Direct-to-patient approaches require us to think differently when developing a protocol, an engagement strategy and an operational execution plan. This design requires us to not just think about the patient, but to think like the patient.
The key for successful patient engagement is to provide value to the patient first and coordinate it with the many requests we ask of patients. In conducting more than 400 direct-to-patients programs in more than 30 countries since 2008, this key success factor has remained consistent.
Our direct-to-patient insights and patient landscapes show that value is defined differently depending on a patient's condition, demographics, caregiver involvement and digital enablement. Regardless of the type of content, however, value to a patient can come in many supportive forms including but are not limited to:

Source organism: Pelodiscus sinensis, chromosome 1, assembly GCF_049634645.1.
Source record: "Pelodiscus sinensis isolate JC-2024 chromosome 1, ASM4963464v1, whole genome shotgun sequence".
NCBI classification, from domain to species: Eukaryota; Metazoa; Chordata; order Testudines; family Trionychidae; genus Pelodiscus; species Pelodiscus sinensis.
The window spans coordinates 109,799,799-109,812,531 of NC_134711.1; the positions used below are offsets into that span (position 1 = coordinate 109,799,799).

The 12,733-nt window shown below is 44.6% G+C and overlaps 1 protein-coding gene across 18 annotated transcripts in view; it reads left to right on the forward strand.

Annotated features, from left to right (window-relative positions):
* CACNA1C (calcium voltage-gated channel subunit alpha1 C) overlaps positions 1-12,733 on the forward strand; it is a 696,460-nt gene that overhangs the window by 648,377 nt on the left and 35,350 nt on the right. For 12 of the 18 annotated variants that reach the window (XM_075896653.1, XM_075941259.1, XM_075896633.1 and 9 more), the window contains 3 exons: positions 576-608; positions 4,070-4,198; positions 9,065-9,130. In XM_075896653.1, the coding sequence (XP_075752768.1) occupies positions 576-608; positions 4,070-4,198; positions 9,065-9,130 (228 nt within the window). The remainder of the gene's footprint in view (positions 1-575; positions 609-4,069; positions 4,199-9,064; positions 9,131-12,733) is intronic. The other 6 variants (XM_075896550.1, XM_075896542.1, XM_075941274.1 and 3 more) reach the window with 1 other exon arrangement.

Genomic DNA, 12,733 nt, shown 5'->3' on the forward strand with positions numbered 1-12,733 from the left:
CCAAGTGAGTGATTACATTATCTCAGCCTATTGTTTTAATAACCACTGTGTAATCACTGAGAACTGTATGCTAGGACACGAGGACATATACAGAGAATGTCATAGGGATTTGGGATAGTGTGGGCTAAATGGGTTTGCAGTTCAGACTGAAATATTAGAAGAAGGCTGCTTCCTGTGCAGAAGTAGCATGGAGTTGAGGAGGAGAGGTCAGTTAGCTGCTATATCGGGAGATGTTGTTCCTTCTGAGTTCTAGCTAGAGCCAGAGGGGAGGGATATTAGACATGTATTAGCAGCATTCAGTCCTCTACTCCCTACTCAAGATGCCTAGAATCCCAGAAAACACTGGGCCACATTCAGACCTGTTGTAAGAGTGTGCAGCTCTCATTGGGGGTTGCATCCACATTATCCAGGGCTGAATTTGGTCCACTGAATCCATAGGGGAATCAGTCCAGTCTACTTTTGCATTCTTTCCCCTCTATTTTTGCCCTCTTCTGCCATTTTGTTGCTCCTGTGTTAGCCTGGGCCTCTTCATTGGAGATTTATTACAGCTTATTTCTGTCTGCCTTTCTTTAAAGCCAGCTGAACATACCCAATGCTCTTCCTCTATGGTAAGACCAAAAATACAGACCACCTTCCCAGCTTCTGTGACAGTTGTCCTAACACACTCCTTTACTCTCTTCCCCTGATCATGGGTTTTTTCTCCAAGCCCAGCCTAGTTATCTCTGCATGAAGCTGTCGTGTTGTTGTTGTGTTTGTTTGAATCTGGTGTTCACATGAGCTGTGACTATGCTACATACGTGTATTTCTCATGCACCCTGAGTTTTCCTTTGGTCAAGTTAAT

- Content and information about their condition provided by trusted sources and medical professionals
- Choice for the patient in how they prefer to be communicated with in between their physician visits (i.e. phone, email, SMS text, mobile app)
- Reminders for study visits, when to take medication(s) and complete study assessments
- Updates on the studies' progress and reminders of how their participation is important to meet the objectives of the research
- Electronic patient reported outcomes made available for completion by the patient at their convenience (i.e. available when they want to complete the instrument) and in their preferred modality (i.e. web, mobile app, SMS text)